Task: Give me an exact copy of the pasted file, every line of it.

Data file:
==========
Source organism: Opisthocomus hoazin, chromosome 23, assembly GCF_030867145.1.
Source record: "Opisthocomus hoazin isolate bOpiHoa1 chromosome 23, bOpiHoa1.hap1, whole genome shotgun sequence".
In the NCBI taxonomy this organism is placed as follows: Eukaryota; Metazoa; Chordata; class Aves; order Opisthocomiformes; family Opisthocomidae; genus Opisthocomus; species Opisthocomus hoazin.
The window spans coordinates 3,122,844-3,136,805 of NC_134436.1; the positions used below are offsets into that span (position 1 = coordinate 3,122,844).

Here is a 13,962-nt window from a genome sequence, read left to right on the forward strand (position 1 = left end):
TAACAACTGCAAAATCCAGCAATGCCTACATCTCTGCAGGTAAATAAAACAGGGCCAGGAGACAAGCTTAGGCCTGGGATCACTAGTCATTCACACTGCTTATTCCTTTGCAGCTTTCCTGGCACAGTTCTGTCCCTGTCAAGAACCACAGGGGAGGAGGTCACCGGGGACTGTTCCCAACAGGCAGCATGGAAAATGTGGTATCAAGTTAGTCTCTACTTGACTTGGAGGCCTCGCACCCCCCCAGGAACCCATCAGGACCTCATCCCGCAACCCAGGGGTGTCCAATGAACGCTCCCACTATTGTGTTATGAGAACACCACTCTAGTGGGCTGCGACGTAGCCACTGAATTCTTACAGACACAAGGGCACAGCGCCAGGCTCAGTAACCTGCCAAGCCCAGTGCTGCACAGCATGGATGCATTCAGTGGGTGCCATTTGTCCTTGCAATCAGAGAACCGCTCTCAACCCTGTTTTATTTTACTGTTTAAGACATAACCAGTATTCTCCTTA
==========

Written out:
Source organism: Opisthocomus hoazin, chromosome 23, assembly GCF_030867145.1.
Source record: "Opisthocomus hoazin isolate bOpiHoa1 chromosome 23, bOpiHoa1.hap1, whole genome shotgun sequence".
In the NCBI taxonomy this organism is placed as follows: Eukaryota; Metazoa; Chordata; class Aves; order Opisthocomiformes; family Opisthocomidae; genus Opisthocomus; species Opisthocomus hoazin.
The window spans coordinates 3,122,844-3,136,805 of NC_134436.1; the positions used below are offsets into that span (position 1 = coordinate 3,122,844).

Here is a 13,962-nt window from a genome sequence, read left to right on the forward strand (position 1 = left end):
TAACAACTGCAAAATCCAGCAATGCCTACATCTCTGCAGGTAAATAAAACAGGGCCAGGAGACAAGCTTAGGCCTGGGATCACTAGTCATTCACACTGCTTATTCCTTTGCAGCTTTCCTGGCACAGTTCTGTCCCTGTCAAGAACCACAGGGGAGGAGGTCACCGGGGACTGTTCCCAACAGGCAGCATGGAAAATGTGGTATCAAGTTAGTCTCTACTTGACTTGGAGGCCTCGCACCCCCCCAGGAACCCATCAGGACCTCATCCCGCAACCCAGGGGTGTCCAATGAACGCTCCCACTATTGTGTTATGAGAACACCACTCTAGTGGGCTGCGACGTAGCCACTGAATTCTTACAGACACAAGGGCACAGCGCCAGGCTCAGTAACCTGCCAAGCCCAGTGCTGCACAGCATGGATGCATTCAGTGGGTGCCATTTGTCCTTGCAATCAGAGAACCGCTCTCAACCCTGTTTTATTTTACTGTTTAAGACATAACCAGTATTCTCCTTA